• Florent Becker
  • Guillaume Hoffmann
  • Eric Kow
  • Reinier Lamers
  • Ganesh Sittampalam
  • Petr Rockai
  • Salvatore Insalaco
  • Luca Molteni
  • Benedikt Schmidt
  • Steve Keuchel
  • Benedikt Huber
  • David Markvica
  • Stefan Wehr
  • David Leuschner
  • Simon Michael [IRC] - Darcsden
  • Alex Suraci [IRC] - Darcsden
(Group photo from Johan Tibel's ZuriHac summary post)


Unknown said...

Well, it's not October/November, but you're more than welcome to join us at AusHac2010 in July...

Anonymous said...

Just to be sure, you know I uploaded the rest of the Zurihac photos at , and that there are a couple of much more direct shots of the darcs table, right? :-)

Nice report. See you at the next hackathon!

kowey said...

Nice! Thanks, David. I should have thought to ask earlier :-) I'll update this post with some extra photos.

kowey said...

Ivan, perhaps Trent, our documentation manager can be persuaded to go. A large chunk of the Darcs team is based in Europe, though. While our fundraising was successful, maybe we should push our luck :-D

kowey said...

Whoops! I just noticed a mistake: it was Stefan who gave the presentation, not David. Sorry, DPM guys!

Unknown said...

Do you mean that you shouldn't push your luck wrt finances?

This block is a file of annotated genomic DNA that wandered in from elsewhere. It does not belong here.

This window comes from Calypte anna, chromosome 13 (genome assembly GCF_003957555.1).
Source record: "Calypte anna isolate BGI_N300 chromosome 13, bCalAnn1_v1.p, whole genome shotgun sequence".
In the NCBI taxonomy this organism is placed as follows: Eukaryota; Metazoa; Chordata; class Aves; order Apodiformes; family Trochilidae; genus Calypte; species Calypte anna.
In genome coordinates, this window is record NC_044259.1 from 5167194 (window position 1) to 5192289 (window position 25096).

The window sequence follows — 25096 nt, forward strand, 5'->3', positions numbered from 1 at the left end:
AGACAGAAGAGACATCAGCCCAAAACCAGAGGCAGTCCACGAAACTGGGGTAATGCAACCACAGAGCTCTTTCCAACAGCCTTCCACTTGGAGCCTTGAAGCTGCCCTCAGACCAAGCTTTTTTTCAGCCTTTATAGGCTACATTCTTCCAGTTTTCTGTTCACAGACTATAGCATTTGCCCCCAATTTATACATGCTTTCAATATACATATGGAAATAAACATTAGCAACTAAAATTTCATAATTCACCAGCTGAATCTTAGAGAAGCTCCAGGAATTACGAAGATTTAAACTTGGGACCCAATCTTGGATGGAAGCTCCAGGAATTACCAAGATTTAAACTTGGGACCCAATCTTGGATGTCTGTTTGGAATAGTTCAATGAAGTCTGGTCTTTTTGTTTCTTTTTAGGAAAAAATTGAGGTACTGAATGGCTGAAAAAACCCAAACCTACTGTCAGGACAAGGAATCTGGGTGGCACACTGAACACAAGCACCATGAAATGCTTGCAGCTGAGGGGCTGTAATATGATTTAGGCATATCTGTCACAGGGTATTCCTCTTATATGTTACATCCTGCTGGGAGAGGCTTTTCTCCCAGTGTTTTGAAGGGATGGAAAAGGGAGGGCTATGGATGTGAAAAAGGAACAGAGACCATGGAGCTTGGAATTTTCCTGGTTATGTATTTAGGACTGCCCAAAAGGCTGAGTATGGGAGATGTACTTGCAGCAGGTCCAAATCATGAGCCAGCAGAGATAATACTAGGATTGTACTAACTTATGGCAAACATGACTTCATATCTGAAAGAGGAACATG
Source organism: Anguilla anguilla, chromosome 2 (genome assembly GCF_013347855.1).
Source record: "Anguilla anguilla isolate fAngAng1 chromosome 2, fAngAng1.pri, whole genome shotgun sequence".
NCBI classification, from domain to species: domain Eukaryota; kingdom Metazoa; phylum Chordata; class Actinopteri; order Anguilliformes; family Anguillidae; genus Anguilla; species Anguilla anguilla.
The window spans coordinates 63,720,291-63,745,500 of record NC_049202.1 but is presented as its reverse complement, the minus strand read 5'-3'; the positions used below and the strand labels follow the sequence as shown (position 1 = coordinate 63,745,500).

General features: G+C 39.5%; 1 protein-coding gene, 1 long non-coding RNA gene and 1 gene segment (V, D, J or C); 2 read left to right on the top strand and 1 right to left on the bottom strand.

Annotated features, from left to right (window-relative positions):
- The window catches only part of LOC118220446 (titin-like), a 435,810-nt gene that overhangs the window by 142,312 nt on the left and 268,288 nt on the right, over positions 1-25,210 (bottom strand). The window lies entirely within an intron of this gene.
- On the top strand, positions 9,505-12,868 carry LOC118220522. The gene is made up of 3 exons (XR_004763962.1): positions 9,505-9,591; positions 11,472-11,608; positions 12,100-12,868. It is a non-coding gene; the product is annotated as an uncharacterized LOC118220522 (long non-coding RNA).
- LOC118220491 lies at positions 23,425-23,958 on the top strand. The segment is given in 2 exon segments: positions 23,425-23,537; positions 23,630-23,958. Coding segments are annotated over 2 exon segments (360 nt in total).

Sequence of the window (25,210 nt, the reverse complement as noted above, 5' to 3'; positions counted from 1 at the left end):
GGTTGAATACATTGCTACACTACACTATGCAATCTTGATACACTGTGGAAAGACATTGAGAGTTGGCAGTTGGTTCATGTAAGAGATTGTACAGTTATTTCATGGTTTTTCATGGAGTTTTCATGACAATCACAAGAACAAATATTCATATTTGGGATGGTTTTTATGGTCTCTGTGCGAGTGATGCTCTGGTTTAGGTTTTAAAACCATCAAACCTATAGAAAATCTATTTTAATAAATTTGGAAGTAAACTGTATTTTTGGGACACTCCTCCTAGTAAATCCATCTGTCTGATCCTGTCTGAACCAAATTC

kowey said...

Yes! Those darn negations.

Unknown said...

The patch index keeps track of which patches affect which files. french drains installation

Joana said...

Taking a page from git blame, for https://www.drywallamarillo, there will be one line per source file line, with columns for patch identifier, author name, date, and the bar.

anonymous said...

We use these sprints as a crucial opportunity to discuss designs, hack some code, mentor new Darcs hackers, and overall strengthen our team relationships. I'll share this to my foundation repair team.

Roman Arnolds said...

It is growth, not decline that happening now in the darcs community.


Natan360 said...

Starting in the mid to late 2000s, hackathons became significantly more widespread and began to be increasingly viewed by companies and venture capitalists as a way to quickly develop new software technologies, and to locate new areas for innovation and funding.

anonymous said...

The best choice at the moment is a prefix of the metadata hash for the darcs patch, which answers one of the design problems about how we should refer to darcs patches. See:

Marketing Tips said...

It's great to hear that the Fourth Darcs Hacking Sprint was a success with productive work done on finishing performance improvements for the upcoming Darcs 2.5 release, planning for the Darcs 2.6 release, and welcoming new developers to the team. Check us out here

Unknown said...

drywall repair = Steven worked on a new feature to display the file contents hashed associated with any patch.

Angel17 said...

This is a well-written and very direct-to-the-point blog. Espanola New Mexico Interior House Painting

Jim Park said...

This blog is very attractive to me. I really like this article and your writing skill is very fantastic and beautiful.


Amber said...

Whoa! Reading this report feels like peeking through blinds and shutters into a bustling room of innovation and collaboration. It's amazing to witness the dedication to enhancing performance and user experience.

anonymous said...

We use these sprints as crucial opportunities to debate design, crack some code, mentor new Darcs hackers, and just hang out as a team, more info..

Joana said...

We greatly appreciate your efforts to inform Owensboro Drywall Contractors about this changes. More power!